by Chris Giblin Men's Fitness
You’re finally going to dish out cash for some extra motivation and guidance in the gym? Here’s how to make sure you’re really getting your money’s worth.
Make sure you’re really getting your money’s worth.
If you need motivation to work out or are trying to get over a training hump, a personal trainer can help. He or she can evaluate your abilities and goals and create a program that works for you, while providing some guidance and accountability. (Think about it: Who wants to waste time in the gym if you’re paying extra for it?)
But if you just got a trainer or are in the market for one, beware. There are a few telltale signs that point to lack of experience—and recognizing them can help you maximize your results (and money) while avoiding frustration and injury. Click through to find out what they are.
This is the biggie. Even if you like a trainer upon meeting him, he comes with glowing recommendations from your buddies, or he’s ripped beyond belief, don’t run up and make yourself his next client just yet. Simply ask about his qualifications. Is he certified by a reputable organization, like the American Council on Exercise or the American Fitness Professionals & Associates? Their programs ensure all certified trainers been taught properly and know all the right techniques.
As personal trainer Mike Duffy puts it, “Many trainers do not have any nutritional training yet give out nutritional advice as though they’re an expert.” So unless he can prove he’s qualified (think: credentials), be wary of a trainer who is pushing you hard on tons of energy drinks, supplements, or shakes. A good trainer won’t step up as a nutrition authority unless he actually is—he’ll simply encourage you to find what works for you or share his personal experiences, saying things like, “This is what does it for me.”
A trainer should show you how to do each exercise properly, plain and simple. Because if you don’t have the right technique, you won’t just risk injury—you’ll also miss out on the engaging all the right muscles, which means lousy results. Make sure your trainer is going into detail about how to do every new exercise, using both words and physical demonstrations. “If your trainer is not explaining how to squat when you’re squatting or how to breathe properly while performing ab work, that’s a bad sign,” says Duffy.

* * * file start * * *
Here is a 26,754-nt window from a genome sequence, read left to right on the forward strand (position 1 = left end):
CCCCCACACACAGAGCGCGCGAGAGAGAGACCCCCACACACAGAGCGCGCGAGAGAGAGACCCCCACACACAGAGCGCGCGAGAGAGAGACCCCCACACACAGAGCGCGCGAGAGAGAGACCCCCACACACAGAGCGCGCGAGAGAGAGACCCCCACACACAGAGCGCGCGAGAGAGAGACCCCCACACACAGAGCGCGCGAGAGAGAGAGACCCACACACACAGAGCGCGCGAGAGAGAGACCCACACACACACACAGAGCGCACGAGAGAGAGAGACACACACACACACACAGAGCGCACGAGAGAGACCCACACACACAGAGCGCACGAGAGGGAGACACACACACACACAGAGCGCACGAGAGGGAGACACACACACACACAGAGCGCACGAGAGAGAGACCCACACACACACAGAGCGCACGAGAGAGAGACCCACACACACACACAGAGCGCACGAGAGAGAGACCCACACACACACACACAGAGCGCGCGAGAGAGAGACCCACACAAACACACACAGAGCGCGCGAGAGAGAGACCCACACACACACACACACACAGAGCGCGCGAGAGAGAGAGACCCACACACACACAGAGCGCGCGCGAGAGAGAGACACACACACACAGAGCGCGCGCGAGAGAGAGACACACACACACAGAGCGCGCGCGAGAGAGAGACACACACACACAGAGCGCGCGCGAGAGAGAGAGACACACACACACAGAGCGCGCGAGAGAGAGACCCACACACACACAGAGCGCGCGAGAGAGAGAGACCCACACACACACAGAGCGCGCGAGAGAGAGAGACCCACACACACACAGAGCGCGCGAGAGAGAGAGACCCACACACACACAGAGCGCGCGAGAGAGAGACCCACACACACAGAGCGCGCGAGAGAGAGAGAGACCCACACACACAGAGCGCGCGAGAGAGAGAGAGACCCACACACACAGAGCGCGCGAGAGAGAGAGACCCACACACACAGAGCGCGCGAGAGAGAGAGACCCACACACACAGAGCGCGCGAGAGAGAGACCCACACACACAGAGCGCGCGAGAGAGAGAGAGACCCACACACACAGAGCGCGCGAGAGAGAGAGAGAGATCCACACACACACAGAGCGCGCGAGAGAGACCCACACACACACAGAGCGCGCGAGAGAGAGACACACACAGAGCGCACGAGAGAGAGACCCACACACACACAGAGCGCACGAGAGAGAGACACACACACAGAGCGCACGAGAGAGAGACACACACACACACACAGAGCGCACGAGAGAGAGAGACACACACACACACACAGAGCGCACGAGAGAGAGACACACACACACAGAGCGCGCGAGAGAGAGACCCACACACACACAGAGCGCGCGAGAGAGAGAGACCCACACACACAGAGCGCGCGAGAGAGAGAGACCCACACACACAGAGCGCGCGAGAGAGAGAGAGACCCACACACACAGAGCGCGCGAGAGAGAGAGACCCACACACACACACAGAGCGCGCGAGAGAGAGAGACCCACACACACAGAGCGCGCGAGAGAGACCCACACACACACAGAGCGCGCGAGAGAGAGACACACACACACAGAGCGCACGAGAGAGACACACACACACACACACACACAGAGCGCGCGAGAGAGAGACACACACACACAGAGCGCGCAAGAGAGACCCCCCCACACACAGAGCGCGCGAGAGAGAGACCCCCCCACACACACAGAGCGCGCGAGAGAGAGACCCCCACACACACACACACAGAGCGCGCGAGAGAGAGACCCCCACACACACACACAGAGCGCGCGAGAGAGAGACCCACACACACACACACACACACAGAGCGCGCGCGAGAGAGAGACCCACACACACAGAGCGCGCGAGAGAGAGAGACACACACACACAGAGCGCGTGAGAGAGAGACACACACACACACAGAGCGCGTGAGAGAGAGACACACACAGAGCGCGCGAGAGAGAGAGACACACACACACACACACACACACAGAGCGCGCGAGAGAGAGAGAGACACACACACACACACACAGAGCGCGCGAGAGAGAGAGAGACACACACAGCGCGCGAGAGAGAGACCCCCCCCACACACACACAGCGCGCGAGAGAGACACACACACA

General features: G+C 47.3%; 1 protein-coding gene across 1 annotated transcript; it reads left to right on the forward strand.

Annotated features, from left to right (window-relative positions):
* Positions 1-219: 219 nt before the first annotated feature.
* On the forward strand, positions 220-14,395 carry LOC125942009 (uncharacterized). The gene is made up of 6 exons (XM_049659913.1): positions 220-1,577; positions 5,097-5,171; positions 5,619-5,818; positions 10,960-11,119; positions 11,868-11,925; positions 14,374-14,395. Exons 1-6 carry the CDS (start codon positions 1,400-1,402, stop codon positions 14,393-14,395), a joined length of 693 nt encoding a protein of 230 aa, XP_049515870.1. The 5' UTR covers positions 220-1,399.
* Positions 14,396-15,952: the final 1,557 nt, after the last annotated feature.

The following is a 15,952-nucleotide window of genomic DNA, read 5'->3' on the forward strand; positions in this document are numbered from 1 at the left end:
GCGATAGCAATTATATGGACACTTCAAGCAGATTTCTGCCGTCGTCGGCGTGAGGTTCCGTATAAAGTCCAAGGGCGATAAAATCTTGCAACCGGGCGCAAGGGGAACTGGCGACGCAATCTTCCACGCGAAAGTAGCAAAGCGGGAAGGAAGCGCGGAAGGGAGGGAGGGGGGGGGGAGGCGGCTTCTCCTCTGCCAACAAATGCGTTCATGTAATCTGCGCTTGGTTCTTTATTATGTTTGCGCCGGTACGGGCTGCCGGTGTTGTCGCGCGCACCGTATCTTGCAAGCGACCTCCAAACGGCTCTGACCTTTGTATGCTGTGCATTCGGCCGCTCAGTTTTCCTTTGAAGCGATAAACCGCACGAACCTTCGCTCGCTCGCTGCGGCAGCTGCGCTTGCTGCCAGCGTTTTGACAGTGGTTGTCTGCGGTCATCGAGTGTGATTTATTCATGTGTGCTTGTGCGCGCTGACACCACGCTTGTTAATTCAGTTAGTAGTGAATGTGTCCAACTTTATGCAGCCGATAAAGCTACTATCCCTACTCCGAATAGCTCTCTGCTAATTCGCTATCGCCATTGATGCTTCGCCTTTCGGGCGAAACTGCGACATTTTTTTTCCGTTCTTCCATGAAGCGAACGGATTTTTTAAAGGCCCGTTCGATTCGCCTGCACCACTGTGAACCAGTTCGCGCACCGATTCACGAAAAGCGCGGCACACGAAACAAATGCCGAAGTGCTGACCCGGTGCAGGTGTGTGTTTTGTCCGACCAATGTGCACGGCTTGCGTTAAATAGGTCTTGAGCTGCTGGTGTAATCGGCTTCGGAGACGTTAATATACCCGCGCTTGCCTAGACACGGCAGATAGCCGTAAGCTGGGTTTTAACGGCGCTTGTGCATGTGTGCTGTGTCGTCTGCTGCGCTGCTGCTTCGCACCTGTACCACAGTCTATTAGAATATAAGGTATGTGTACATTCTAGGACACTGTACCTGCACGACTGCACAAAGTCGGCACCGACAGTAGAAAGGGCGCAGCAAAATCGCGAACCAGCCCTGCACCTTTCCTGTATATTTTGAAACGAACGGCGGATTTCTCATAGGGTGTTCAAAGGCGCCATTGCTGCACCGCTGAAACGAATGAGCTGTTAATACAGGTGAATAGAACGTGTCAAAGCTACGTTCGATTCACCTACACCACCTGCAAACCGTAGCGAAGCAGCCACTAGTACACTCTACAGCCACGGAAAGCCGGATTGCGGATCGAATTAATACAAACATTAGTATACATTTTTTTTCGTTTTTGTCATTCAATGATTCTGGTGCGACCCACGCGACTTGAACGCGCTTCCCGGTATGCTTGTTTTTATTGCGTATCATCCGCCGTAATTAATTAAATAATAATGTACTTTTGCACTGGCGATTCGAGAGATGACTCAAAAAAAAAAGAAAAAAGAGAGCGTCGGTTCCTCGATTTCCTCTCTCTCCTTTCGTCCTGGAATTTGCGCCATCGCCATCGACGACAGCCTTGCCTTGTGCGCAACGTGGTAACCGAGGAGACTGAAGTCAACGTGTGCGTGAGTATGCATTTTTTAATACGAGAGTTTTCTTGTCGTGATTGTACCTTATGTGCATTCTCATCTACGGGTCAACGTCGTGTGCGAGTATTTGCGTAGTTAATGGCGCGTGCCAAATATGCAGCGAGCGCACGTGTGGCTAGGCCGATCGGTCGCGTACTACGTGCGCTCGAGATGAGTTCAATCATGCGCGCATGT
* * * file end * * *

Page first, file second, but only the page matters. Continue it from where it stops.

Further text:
Every body and mind is different, meaning to reach your goal—whether that’s running a marathon or looking cut—you need a plan personalized to you. “An experienced trainer will constantly ask questions to delve deep into what the client wants to get out of the exercise program,” says Duffy. So if you see hear trainer telling a few different people to do similar workouts, it’s not a good sign. In short: “If a trainer doesn’t assess you from the start, don’t hire him,” says Greg Robins, a strength and conditioning coach at Cressey Performance in Hudson, MA.
If a trainer goes through his clients in a number of months or even weeks, it’s a clue into how much he struggles to motivate them and bring in the results they’re after. So Duffy recommends that you simply ask a potential trainer about his longest-lasting clients. “An experienced trainer will say they have clients for 5, 10, 15 or 20 years,” he says. This is a great way to find out how long the guy’s been around—and it also shows how effective his training style is.
The stereotype of a personal trainer as no-excuses, mean-spirited hardass? It could help you in some cases, but most people have better experiences with a trainer who is firm, but keeps a good attitude and exhibits a positive, strong, pro-active energy. Because think about it: If you’re already getting a trainer, you’re motivated on some level—and don’t need someone screaming at you or putting you down.
We’re not saying you need to tell a potential trainer to rip off his shirt and show off his six-pack before you hire him, but let’s be honest. He should appear pretty fit. “The very best trainers are the ones who live, eat, sleep and breathe health and fitness,” Duffy says. Plus, you won’t be inspired to get in the best shape of your life by someone with a gut, right? And as Duffy puts it: “If you’re going to climb Mt. Everest, are you going to go with a guide who has been there numerous times—or someone who read a book on how you get there?” Enough said.
You’re paying someone to get you fitter than you’ve ever been in your life, so before you hire him, try him out—or at least observe how he works with clients. Is he focusing all his energy on the trainee, or is he chatting with other people and texting his way through the session? A good trainer not only tells you what to do and how to do it—he’s watching you closely and gauging your energy and effort levels throughout. That way, he can adjust your workout to get you the absolute best, and fastest, results possible.